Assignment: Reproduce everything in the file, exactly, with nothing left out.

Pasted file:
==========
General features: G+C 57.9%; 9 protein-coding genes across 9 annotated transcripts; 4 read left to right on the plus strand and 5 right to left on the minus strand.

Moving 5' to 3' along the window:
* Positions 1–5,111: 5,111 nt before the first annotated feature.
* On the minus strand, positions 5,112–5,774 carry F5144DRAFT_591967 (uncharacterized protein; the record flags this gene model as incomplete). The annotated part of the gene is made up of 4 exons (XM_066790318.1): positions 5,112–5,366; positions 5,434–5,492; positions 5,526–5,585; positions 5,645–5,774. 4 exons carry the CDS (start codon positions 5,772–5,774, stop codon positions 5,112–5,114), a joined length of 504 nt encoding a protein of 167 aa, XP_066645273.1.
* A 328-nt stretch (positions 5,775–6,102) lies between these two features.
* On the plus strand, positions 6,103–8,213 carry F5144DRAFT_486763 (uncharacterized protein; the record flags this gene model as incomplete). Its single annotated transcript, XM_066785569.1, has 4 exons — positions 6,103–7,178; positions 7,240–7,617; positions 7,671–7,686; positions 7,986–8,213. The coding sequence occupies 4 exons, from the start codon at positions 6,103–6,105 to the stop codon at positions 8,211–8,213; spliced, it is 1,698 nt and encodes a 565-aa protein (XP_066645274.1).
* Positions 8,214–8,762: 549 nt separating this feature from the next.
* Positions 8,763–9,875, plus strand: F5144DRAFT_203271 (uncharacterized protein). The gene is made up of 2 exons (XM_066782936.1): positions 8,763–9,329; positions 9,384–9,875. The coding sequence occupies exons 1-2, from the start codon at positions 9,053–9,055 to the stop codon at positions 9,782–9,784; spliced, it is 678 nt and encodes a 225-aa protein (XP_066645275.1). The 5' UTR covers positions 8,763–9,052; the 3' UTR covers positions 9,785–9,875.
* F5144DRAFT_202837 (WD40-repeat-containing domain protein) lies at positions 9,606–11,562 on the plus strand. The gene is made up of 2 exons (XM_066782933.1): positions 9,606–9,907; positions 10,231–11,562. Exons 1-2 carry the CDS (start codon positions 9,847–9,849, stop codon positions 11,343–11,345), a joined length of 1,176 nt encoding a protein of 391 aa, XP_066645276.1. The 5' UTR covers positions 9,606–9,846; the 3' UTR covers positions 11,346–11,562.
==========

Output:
General features: G+C 57.9%; 9 protein-coding genes across 9 annotated transcripts; 4 read left to right on the plus strand and 5 right to left on the minus strand.

Moving 5' to 3' along the window:
* Positions 1–5,111: 5,111 nt before the first annotated feature.
* On the minus strand, positions 5,112–5,774 carry F5144DRAFT_591967 (uncharacterized protein; the record flags this gene model as incomplete). The annotated part of the gene is made up of 4 exons (XM_066790318.1): positions 5,112–5,366; positions 5,434–5,492; positions 5,526–5,585; positions 5,645–5,774. 4 exons carry the CDS (start codon positions 5,772–5,774, stop codon positions 5,112–5,114), a joined length of 504 nt encoding a protein of 167 aa, XP_066645273.1.
* A 328-nt stretch (positions 5,775–6,102) lies between these two features.
* On the plus strand, positions 6,103–8,213 carry F5144DRAFT_486763 (uncharacterized protein; the record flags this gene model as incomplete). Its single annotated transcript, XM_066785569.1, has 4 exons — positions 6,103–7,178; positions 7,240–7,617; positions 7,671–7,686; positions 7,986–8,213. The coding sequence occupies 4 exons, from the start codon at positions 6,103–6,105 to the stop codon at positions 8,211–8,213; spliced, it is 1,698 nt and encodes a 565-aa protein (XP_066645274.1).
* Positions 8,214–8,762: 549 nt separating this feature from the next.
* Positions 8,763–9,875, plus strand: F5144DRAFT_203271 (uncharacterized protein). The gene is made up of 2 exons (XM_066782936.1): positions 8,763–9,329; positions 9,384–9,875. The coding sequence occupies exons 1-2, from the start codon at positions 9,053–9,055 to the stop codon at positions 9,782–9,784; spliced, it is 678 nt and encodes a 225-aa protein (XP_066645275.1). The 5' UTR covers positions 8,763–9,052; the 3' UTR covers positions 9,785–9,875.
* F5144DRAFT_202837 (WD40-repeat-containing domain protein) lies at positions 9,606–11,562 on the plus strand. The gene is made up of 2 exons (XM_066782933.1): positions 9,606–9,907; positions 10,231–11,562. Exons 1-2 carry the CDS (start codon positions 9,847–9,849, stop codon positions 11,343–11,345), a joined length of 1,176 nt encoding a protein of 391 aa, XP_066645276.1. The 5' UTR covers positions 9,606–9,846; the 3' UTR covers positions 11,346–11,562.